The suede inserts on the seats look good and the seats are comfy too. I think I’d class them as ‘Goldilocks Seats’ – not too firm, not too soft…just right. Side support too is spot on; it doesn’t need to be overboard on an SUV but you can feel the side support there in the right amount.
Traffic Sign Recognition has also had some tweaks, and I’m so happy Mazda have fitted their excellent Heads-Up Display to the GSX models as well – and so that means all speed signs are shown right there in front of the driver, on the road ahead. It’s a great system, and even picks up stop signs too. There seem to be a lot of drivers out there who completely forget they are at a stop sign, and treat it like a give way sign, so hopefully this will be a good reminder.
Speaking of the HUD, well there’s not much to say – it’s one of the better ones. I do like how they’ve integrated the blind spot monitoring system into it, so if you are on the motorway and there’s a car to your left in your blind spot, you get a warning on the mirror and also in the HUD. It turns from white to amber as they get closer, which is even better.
That BSM system in the HUD, along with all the glass means that visibility is top-notch. In fact, the rear window takes up almost the entire rear-view mirror. Too many cars now have the rear window a lot smaller, which may look sexy but also makes it harder for visibility. It’s easy to see all around the car, and while no CX-5 models have a 360-degree camera system, it’s easy to drive in the city and on the motorway.
Such a shame that while Mazda have included a HUD on the GSX model, there’s no adaptive cruise control – you have to move to the Limited model to get that. Maybe on the next update we’ll see adaptive cruise as standard.
I’m glad Mazda have stuck with their MZD infotainment system – it works so simply, it’s an example to others. Right down there on the centre console is the jog dial to control it (there’s no touch screen) and next to the jog dial is the volume knob. The volume knob can almost look out of place there, but it’s the best place for it. Your hand simply falls to it, to either adjust the volume of mute the audio (by pushing it down). It makes a mockery of those cars that have a volume knob up on the centre of the dash, where you have to reach for it. We’ve got to applaud manufacturers for returning to having an actual volume knob (although there are some that resist), but having it there in the CX-5 (and all other Mazdas) is great. I often used the knob instead of the steering wheel controls.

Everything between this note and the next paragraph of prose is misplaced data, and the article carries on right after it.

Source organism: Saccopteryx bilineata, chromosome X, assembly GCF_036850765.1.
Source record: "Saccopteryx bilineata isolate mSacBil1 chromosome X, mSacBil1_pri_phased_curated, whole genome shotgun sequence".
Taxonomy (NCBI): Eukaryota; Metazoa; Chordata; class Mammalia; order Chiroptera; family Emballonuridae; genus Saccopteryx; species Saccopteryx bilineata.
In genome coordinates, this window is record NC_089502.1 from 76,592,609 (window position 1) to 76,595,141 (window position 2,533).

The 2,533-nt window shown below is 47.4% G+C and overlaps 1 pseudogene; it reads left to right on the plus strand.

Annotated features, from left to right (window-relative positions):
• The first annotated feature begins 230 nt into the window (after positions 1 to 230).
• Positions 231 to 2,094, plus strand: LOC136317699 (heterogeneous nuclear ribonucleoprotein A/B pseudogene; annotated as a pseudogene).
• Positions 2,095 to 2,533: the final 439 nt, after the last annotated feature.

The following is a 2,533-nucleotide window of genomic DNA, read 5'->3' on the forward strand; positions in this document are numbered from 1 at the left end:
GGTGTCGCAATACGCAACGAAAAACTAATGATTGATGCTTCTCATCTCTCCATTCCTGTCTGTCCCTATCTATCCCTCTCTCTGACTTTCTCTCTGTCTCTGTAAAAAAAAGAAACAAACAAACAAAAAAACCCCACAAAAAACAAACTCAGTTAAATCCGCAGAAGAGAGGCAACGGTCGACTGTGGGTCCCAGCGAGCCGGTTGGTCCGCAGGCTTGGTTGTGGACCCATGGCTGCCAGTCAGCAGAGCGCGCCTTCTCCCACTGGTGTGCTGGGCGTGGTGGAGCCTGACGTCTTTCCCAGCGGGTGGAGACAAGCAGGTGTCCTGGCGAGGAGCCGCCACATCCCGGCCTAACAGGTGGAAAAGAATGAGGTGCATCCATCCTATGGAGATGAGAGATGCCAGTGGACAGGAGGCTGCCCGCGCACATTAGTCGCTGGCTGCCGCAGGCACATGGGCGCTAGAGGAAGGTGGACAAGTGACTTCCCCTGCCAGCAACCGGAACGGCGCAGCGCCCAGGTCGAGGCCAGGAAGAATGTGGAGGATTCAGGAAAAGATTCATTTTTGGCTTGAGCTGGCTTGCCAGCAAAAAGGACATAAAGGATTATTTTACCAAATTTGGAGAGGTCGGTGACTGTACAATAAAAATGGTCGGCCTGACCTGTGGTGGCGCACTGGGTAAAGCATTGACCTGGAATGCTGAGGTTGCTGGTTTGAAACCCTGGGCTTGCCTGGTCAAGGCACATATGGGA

Speaking of the infotainment system, I see there’s been a few tweaks in here too. One of the better ones I found was to adjust the sensitivity of the automatic headlights. I love auto headlights – set and forget – but I have noticed that some cars take too long for them to come on, at dusk or when it’s heavily overcast. With the CX-5, you can tweak the sensitivity right up. On the downside, there’s no Android Auto or Apple CarPlay in the CX-5.
Being a CX-5, there’s an electric park brake and brake auto-hold across the range. I love auto hold, and use it all the time. A shame though that it doesn’t stay on when you return to the car – that would be nice, or at least nice to have as an option.
Still sitting in the driver’s seat, the leather wheel feels as good as ever, with easy to use controls. Mazda always does this well, and the latest CX-5 has seen no playing with the wheel’s buttons, thankfully. There’s buttons on the driver’s door for all the windows – as you’d expect – and I’m happy to say they are all auto up/down. I wish every car had this.
In front of the driver are the simple and clear instruments; rev counter on the left, 260km/h speedo in the middle, and then an economy and fuel gauge on the right. There’s not much you can do here to tweak anything, but there’s no need to – it all works well.
One thing I did notice while taking my photos is the weight of the bonnet – it really needs gas struts. It’s to the point where some slightly-built members of the public would struggle to lift it. Not that there’s much need to lift the bonnet these days, but something to keep in mind.
Okay, I’ve gone on enough about everything but the engine – what’s the ‘new’ motor like? First up, the changes. For the 2-litre petrol engine, there’s been some enhancements in the intake ports and piston design, as well as a coolant control valve to help warm-up.
These changes are carried over to the 2.5-litre petrol engine, which also now has cylinder deactivation. The outside two cylinders can shut down when the vehicle is operated at steady speeds between 40 and 80 km/h, but all four cylinders work instantaneously when needed for maximum performance. A centrifugal pendulum has been adopted in the torque converter of the six-speed SKYACTIV-DRIVE automatic transmission, counterbalancing any vibration that might otherwise be felt when running on two cylinders. The switch over between two and four cylinder modes is imperceptible, and yet, Mazda says, ‘with very tangible real-world efficiency benefits’.